For 草, why does WaniKani use “flowers”, “sun”, and “cross” for the radicals, instead of “flowers” and “early”? It seems easier to have only two radicals instead of three, and “early” looks more natural in any case (i.e., both “sun” and “cross” aren’t as recognizable since they’re a bit squished). Also (I assume this isn’t how radicals are chosen), in the two radical case, the radicals practically spell out the kanji (i.e., early flowers == grass).
Not sure if this should be categorized under WaniKani or Japanese Language.
The category you chose is fine, since this is a choice made by WK, not by institutions of the language.
In any case, you don’t learn early as a radical until Level 12, aftee which it will be used in 3 more kanji. In order to use it for this kanji, you either have to teach it after you learn the radical, or teach the radical in level 5.
To me, early flowers = grass doesn’t resonate as much, it’s not outlandish or very memorable if you actually need to recall the mnemonic to get to the meaning (to me), though I’m pretty sure I could read this kanji before I learned it on WK anyway, so never needed the mnemonic.
‘Officially’ the top radical is actually called grass, or 草冠 (くさかんむり), btw. That might have been even easier to use, were it not that the radical grass that WK teaches looks more like grass, than 艹 does.
I remember having this same thought when I got to 草 - I agree that “early flowers” would make for a better WaniKani mnemonic.
But keep in mind that these mnemonics only rarely reflect the character’s actual derivation. In this case, for example, the radicals weren’t originally chosen to mean “early flowers.” It’s a so-called phono-semantic compound where the flower radical is giving the meaning (loosely) and the early radical is giving a clue to the sound. [Edit: As @Saida pointed out above, what WaniKani calls the flower radical is technically a grass radical.]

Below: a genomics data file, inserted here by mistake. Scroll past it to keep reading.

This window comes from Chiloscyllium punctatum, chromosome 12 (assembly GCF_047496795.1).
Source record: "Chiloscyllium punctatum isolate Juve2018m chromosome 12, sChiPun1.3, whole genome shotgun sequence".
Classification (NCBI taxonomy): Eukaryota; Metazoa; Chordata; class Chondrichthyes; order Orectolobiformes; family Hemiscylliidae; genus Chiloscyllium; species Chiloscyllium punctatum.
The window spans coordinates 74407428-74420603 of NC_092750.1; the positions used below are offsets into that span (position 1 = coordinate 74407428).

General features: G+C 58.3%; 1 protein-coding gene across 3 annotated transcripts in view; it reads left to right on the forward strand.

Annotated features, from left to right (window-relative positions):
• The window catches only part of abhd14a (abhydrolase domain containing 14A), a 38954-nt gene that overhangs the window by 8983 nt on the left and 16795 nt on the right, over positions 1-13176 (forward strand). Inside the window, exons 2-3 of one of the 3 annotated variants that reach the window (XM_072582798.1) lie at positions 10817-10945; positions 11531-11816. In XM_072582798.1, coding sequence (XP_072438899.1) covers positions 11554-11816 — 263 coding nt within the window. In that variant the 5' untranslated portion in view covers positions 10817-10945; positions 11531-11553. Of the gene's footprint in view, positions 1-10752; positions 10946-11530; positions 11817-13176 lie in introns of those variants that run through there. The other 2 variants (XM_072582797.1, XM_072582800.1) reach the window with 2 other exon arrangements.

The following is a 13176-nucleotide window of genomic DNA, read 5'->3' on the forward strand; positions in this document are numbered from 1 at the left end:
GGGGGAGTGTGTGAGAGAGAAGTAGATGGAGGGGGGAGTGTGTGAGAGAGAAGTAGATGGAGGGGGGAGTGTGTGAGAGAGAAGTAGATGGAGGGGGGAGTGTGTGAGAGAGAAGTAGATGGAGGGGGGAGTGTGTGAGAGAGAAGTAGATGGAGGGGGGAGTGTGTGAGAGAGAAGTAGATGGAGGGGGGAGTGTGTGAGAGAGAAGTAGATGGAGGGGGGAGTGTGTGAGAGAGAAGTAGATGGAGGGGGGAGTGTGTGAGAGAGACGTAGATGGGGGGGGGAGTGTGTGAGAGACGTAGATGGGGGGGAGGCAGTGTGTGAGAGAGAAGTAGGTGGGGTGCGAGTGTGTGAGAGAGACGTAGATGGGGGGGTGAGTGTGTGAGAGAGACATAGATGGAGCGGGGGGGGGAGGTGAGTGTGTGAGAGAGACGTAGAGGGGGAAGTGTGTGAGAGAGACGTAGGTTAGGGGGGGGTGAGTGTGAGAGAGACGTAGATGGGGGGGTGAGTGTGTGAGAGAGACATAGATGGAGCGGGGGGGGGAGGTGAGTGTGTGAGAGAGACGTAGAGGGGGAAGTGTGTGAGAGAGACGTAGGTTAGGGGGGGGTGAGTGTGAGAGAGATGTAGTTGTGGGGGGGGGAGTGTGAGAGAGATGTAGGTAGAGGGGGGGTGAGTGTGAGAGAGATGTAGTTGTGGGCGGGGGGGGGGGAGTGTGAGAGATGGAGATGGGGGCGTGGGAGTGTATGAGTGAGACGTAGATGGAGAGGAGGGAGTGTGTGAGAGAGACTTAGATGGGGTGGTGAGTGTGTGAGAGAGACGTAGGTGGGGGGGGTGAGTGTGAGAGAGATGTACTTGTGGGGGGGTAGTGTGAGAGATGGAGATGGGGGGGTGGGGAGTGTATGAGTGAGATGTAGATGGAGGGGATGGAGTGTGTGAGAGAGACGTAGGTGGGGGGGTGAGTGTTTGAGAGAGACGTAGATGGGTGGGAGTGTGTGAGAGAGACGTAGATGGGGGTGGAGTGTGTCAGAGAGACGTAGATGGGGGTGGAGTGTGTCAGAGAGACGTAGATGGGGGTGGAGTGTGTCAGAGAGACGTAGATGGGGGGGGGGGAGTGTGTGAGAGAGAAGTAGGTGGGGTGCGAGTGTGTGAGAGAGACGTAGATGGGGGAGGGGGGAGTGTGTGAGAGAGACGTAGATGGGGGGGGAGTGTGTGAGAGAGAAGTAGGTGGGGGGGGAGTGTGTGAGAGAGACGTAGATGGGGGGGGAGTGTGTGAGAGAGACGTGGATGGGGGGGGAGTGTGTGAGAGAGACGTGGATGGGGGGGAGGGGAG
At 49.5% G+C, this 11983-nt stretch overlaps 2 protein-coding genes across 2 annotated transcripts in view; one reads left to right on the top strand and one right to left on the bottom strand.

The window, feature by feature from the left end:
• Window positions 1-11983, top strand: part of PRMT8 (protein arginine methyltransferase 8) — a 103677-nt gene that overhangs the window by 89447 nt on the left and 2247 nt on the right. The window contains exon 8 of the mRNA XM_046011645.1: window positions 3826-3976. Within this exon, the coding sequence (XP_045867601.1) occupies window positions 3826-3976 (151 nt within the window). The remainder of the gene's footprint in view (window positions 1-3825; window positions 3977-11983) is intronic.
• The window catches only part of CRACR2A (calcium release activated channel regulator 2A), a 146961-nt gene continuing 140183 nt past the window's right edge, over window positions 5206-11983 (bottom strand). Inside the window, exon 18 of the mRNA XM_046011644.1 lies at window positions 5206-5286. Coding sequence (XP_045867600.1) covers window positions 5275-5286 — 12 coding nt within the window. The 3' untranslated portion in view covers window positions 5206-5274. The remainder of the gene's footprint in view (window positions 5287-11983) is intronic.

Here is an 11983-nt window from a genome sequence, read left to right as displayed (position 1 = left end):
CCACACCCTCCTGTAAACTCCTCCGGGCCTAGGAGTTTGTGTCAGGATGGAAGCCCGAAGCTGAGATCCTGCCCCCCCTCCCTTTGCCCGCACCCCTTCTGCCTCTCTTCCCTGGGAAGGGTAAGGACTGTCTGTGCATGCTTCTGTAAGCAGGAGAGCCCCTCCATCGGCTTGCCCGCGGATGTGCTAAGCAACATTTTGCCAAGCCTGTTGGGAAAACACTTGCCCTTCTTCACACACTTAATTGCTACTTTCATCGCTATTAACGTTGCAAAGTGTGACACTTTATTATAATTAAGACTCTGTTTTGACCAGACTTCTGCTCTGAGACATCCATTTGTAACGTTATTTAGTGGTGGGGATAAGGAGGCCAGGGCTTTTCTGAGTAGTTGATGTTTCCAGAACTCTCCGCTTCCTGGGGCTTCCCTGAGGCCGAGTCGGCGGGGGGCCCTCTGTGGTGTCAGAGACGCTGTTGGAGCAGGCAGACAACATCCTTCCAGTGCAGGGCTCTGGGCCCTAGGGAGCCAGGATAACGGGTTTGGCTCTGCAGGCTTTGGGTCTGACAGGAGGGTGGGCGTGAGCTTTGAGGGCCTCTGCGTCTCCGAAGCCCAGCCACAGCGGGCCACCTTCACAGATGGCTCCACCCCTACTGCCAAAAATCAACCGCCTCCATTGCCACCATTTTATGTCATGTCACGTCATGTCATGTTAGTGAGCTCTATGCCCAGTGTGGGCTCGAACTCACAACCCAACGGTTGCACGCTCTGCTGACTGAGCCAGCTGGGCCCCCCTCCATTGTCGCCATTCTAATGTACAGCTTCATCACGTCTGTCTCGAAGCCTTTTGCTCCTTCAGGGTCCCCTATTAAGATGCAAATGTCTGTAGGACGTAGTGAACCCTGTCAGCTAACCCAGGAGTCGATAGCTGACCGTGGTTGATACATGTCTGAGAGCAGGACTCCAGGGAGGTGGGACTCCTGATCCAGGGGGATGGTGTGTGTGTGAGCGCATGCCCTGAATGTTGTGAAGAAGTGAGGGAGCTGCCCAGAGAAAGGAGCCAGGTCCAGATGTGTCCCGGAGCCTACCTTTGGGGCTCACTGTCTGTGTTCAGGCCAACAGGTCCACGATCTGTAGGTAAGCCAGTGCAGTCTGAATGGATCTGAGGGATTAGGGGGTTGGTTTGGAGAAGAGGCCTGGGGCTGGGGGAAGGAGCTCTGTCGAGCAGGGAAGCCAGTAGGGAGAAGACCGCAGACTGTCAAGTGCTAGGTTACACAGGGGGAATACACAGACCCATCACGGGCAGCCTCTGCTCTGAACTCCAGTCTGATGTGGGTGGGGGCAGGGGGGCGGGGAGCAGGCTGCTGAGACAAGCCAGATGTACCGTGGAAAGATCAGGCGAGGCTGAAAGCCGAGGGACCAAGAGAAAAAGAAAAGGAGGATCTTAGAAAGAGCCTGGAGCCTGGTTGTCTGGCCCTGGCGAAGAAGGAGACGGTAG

This is a great site for checking character etymologies: https://hanziyuan.net/#草. (I’m not 100% sure how credible this guy is, and some of the derivations are way out there, but many of them are fully plausible - and it’s fun to look at the older, more pictorial forms of the characters.)
Interesting! I suppose I’m wondering now why we’re taught the kanji and vocabulary for “early” 8 levels before the radical’s presented to us, but I suppose that’s beside the point (and I’m not complaining–just genuinely curious). I hear you re resonation: Different mnemonics for different folks. Thanks for the info!
It’s easier to learn a kanji as a set of radicals than to learn it as one chunk in radical form. Once you know the kanji, you can then use that in other more complicated kanji to reduce the number of elements in the mnemonic.
Understood. I consider it a kind of opportune or lucky chance when the radicals ladder up to reflect the meaning of the kanji. There are other cases where WaniKani takes advantage of this, so I didn’t think it’d be anomalous in this case.
Interesting! I think I view it differently (私の見方). In the cases where the kanji has the same meaning as its radical, learning the meaning of the kanji requires no effort; the work was done when the radical was learned.
The system isn’t set up to reach radicals by combining lots of other radicals. It’s set up to teach kanji from radicals, so that’s why it goes in that order. Most of the time when a kanji gets turned into a radical, that was the process.